Roadie #42 - Blog #17
July 30, 2008 11:02 pm
#42 becomes a mountain person
We arrive in Whistler pretty dazed and confused. The travel has been fairly brutal once again - but hey,nobody said it was easy...
All I knew about this in advance was that it's a festival. I think I vaguely got the idea that there would be some trees. But the van ride from the airport to Whistler lays it all out before us in glorious technicolour. Mountains, lakes, glacial streams, it's all here. The road hairpins its way around the mountains revealing another breathtaking vista with every turn. By the time we reach the hotel, pretty much the entire crew have decided that they're going to knock touring on the head and retire here to write their memoirs. OK, maybe that's just me, but it's pretty much as gorgeous as planet earth gets here, so suddenly the sleep deprivation seems a little more worthwhile.
The fact that the hotel itself is an out of season ski-lodge can't help but bring to mind 'The Shining'. This doesn't improve when I meet Production Assistant Marguerite in the lobby at 3am for the load-in. She tells me there is only one road in and out, which has been closed due to an accident. I decide to go back to bed, but the first sign of a little bloke on a trike shouting "Red rum" and I'm off.
Cutting to the show itself, I can't not mention standing at the side of the stage to watch Jay-Z's set. Notonly is he more than able to blow a crowd away, but the punters are right up for it. As for his band - well any tighter and they'd have imploded. He "bigs up" our boys generously before he leaves and walks away from a job well done - not to mention leaving the bar set rather high.
Never ones to shy away from a challenge, our fellas throw themselves into it with abandon. It's one of those size crowds where you start to wonder whether the people at the back can see for the curvature of the earth, but they're clearly trying to project right to the very back. As they steam into In My Place, every part of Will's drumkit is bouncing,rocking and swinging in an almost cartoon-like slo-mo explosion. It looks like he's literally trying to break his kit to pieces - and may well succeed!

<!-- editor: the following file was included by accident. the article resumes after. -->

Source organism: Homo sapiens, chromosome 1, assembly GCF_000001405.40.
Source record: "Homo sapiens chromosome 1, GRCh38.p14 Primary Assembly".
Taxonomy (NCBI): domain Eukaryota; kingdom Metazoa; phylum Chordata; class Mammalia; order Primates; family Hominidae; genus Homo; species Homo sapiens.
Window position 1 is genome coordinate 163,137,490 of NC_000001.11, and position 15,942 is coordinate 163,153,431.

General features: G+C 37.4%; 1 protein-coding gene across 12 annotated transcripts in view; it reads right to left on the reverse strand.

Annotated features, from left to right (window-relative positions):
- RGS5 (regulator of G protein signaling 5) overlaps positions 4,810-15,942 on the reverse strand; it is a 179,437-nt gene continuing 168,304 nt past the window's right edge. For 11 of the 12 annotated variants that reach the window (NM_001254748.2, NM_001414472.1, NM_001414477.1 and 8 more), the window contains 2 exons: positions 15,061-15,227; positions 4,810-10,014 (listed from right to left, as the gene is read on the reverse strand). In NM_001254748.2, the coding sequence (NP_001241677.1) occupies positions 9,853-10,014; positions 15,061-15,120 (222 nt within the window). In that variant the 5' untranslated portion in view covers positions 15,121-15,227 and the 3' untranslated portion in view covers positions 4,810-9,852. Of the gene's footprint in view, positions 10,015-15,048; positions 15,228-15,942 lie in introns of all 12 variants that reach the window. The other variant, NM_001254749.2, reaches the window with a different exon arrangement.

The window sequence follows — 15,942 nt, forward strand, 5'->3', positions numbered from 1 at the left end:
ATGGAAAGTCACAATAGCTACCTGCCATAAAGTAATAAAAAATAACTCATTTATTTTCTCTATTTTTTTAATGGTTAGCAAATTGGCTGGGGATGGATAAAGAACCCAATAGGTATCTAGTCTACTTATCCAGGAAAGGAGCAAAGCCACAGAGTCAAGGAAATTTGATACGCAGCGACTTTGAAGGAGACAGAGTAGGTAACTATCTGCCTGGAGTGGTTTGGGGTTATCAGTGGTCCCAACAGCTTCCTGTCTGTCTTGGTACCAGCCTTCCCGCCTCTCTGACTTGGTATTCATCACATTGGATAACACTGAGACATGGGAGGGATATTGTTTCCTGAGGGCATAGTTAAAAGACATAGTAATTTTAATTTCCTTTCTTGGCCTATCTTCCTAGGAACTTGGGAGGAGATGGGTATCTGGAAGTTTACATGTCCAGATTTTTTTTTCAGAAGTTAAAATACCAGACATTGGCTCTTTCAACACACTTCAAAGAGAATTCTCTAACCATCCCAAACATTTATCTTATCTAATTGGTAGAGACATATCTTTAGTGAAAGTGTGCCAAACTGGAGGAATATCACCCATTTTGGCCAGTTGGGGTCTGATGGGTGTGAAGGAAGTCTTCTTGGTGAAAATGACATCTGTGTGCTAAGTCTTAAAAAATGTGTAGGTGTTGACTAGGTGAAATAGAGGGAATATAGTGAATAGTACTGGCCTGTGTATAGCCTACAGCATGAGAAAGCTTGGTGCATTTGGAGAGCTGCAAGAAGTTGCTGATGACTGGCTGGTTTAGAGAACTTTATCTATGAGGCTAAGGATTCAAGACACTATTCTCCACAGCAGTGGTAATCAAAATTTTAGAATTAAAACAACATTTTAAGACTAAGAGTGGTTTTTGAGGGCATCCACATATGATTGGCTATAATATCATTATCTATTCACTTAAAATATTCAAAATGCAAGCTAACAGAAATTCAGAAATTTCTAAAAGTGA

Inevitably, the hits get the rowdiest response. Festivals are ever thus. It's telling, though, that despite the prospect of utterly horrendous traffic and the temptation of leaving early, the crowd hardly dwindles until the outro is run. It's been the first run for the Pemberton festival, as well as the first festival show for us on this tour. I reckon we all did pretty damn well.
B.C. music festival that attracted 40,000 fans may need new venue
VANCOUVER - The dust hasn't settled after all at the Pemberton music festival in British Columbia.
The Agricultural Land Commission says the festival, which featured headliners Coldplay, Jay-Z, Tom Petty and Nine Inch Nails and drew about 40,000 people to the area, is inappropriate for prime farmland and promoters should find a new venue if they want to repeat the event next year.
"The success in this case could further compromise the agricultural capability of the land," commission executive director Colin Fry said Tuesday.
Fry said the commission met March 12 to grudgingly approve the July 25-27 festival as "non-farm use" on 50 hectares of agricultural land for 2008 only.
Minutes from the meeting show the festival could be held "for this year, and this year only" and that further festivals would not be approved because "long term use of this site as a concert venue will debilitate this high quality agricultural land."